If you’ve ever dreamed of having the entire Hoh Rain Forest to yourself, then go there in January. While it won’t legally be yours, there’ll be so few people there that you can pretend it is.
At least, that’s how it was when I went there last January.
The area was so quiet, in fact, that I nearly walked into a tern on the way back to the my car.
I was in the parking lot and had just entered a short trail that connects the two primary parking lots. The tern burst into flight no more than five feet away from me.
The bird flew a little ways and then settled back down by the water. Using my ninja-like stealth, I got close enough to take the glorious picture you see above.
The Hoh Rain Forest is one of the prettiest parts of Olympic National Park, which makes it one of the prettiest parts of Washington state. It’s also more difficult to access than any other part of the park simply because it’s on the far western side of the Olympic Peninsula. The closest town to it is Forks.
The Hoh Rain Forest is beautiful in January because the mountains in the distance are snowy while the lower ground is not, creating a nice aesthetic contrast.
I stood on that riverside you see to the left for a solid twenty minutes and only saw one pair of people other than myself. It was quiet and peaceful there, even though I was less than half a mile from the parking lot.
My favorite Hoh trail is the Hall of Mosses. Less than a mile long, it takes you on a walk through a forest of enormous trees blanketed in moss. The place feels ancient, as if you’ve stepped into a time machine and traveled back to a time before human beings. This is doubly true in January.
But, the purpose of this post isn’t to go into specific hikes or sights; I’ll add those things in other posts later. For right now, I just wanted to pass on a little insider information.
Go to the Hoh in January (or presumably any time around that), and you’ll find lots of silence to roam in.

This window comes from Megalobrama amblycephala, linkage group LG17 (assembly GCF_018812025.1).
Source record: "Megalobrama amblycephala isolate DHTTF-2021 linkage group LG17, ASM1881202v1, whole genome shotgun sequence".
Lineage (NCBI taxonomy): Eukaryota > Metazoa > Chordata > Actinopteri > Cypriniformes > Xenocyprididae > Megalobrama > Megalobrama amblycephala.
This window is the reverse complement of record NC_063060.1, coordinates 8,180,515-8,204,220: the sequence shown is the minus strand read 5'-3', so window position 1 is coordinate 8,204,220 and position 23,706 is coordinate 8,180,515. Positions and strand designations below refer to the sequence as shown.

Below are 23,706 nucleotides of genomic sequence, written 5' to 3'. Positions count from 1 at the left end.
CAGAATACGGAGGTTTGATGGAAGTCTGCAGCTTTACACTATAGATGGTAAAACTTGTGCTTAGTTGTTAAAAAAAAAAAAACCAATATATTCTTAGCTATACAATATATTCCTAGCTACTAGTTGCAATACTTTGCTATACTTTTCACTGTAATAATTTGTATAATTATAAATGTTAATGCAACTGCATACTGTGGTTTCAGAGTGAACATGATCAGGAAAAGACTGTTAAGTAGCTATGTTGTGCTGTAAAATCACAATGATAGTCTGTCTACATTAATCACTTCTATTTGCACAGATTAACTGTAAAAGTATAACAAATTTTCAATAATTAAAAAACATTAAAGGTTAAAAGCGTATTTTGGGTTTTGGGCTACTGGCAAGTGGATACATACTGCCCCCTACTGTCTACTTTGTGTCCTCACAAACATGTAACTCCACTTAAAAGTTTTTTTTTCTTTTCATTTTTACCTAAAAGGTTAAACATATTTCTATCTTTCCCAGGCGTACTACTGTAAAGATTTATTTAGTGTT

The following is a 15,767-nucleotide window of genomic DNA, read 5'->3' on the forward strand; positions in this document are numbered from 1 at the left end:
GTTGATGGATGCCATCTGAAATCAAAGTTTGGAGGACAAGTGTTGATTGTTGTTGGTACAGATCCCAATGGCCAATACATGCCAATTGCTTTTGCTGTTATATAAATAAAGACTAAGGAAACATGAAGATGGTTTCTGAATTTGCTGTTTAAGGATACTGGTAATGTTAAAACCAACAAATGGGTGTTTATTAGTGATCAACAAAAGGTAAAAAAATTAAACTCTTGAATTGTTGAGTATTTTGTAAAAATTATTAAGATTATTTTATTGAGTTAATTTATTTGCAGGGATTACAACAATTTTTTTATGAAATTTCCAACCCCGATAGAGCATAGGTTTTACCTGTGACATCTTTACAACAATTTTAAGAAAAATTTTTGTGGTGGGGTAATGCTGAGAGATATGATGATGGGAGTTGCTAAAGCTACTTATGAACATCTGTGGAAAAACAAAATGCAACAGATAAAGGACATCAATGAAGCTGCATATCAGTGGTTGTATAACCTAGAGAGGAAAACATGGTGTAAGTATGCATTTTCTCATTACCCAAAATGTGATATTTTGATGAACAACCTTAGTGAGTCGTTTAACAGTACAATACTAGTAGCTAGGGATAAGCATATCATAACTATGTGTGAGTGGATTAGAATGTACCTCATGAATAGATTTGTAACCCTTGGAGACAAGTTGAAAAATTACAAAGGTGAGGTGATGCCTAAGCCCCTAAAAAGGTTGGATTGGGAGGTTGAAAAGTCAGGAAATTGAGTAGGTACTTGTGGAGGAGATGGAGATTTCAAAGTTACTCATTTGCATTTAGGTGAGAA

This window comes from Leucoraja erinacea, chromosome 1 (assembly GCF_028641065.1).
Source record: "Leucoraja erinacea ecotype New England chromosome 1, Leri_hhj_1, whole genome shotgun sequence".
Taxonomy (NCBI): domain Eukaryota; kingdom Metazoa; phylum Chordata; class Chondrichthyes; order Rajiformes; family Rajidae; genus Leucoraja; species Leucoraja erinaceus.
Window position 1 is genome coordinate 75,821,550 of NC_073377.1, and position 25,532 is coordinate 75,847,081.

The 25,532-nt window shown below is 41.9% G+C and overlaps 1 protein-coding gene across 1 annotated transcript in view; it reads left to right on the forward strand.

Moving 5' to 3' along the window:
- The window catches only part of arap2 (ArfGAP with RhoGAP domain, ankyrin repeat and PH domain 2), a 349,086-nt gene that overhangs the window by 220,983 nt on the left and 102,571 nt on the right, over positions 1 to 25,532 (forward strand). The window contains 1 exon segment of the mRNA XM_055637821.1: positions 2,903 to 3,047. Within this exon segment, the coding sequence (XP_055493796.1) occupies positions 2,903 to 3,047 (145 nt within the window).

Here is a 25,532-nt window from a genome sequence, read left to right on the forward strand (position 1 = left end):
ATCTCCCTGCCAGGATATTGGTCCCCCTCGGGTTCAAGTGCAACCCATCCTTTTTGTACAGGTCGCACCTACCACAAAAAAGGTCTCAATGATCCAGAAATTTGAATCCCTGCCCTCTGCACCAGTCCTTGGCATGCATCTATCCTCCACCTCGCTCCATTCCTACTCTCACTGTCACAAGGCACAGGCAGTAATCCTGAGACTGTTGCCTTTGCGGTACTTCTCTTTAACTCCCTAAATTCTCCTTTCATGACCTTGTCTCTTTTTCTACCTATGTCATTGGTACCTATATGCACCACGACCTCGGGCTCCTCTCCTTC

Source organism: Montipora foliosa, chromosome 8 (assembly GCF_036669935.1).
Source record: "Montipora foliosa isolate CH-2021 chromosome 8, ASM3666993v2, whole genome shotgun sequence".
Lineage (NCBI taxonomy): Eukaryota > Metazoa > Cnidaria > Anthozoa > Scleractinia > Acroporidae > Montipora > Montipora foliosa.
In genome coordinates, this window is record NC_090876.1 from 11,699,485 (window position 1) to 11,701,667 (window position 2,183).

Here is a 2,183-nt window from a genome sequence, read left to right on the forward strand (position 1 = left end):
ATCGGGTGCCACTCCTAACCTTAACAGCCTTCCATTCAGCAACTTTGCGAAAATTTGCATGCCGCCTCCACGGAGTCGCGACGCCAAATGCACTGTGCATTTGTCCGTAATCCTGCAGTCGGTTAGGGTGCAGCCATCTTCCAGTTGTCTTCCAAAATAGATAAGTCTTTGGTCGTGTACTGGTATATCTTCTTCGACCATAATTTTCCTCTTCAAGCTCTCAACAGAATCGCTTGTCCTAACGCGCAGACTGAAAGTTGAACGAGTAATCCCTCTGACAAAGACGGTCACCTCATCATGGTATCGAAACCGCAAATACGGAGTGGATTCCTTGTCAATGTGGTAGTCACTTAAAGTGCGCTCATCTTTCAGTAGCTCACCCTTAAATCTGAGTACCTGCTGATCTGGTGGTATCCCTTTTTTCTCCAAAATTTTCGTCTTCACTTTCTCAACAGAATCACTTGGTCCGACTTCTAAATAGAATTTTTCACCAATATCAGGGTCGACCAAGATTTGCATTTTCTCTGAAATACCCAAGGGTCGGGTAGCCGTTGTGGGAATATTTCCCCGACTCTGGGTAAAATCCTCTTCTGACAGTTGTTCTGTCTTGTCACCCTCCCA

The list of “Places I’ve Been in Washington” is pretty extensive, but one place stands out above ALL the others. You’ll find it on the western side of the Olympic Peninsula, right off State Route 101. It doesn’t get the press that Mount Rainier or Seattle gets, but for my money there’s no place in Washington I’d rather be. Even beyond the rugged beauty of a glacially-carved lake (as if that weren’t enough in itself), there’s just no shortage of things to do at Lake Quinault.
It’s an ideal destination for solo excursions, family trips, romantic getaways, and for introducing visiting family and friends to what Washington has to offer. Lake Quinault and the Quinault Rain Forest are like a second home to me. So hop on in and let me show you what Lake Quinault has to offer.
Things to Do at Lake Quinault #1: Wildlife Viewing
Bring a pair of binoculars and keep your eyes peeled for the critters and creatures you’ll encounter at Lake Quinault. Every season of the year offers excellent bird watching for the avian-inclined visitor. A basic guide book on bird identification is helpful for identifying species, but for the casual viewer, a keen eye and couple of hours is all you need.
For bigger game, consider checking out the Roosevelt Elk, frequently found off of the northeast section of North Shore Road. They’re a pretty reliable sighting, and chances are you’ll be part of a very small crowd; the elk get few visitors, practically guaranteeing a few minutes alone with some big-time wildlife.
If you want to try your luck at other big game, Lake Quinault is home to black bears, black-tailed deer, bald eagles, and mountain lions. I’ve seen them all on the back trails.
Things to Do at Lake Quinault #2: Relaxing Beside the Lake or ON the Lake During a Boat Tour
Few things are more soothing than the sound of Lake Quinault’s great blue expanse lapping up on shore. For some visitors, a day sitting on the shore and soaking up the sun and fresh air is what it’s all about.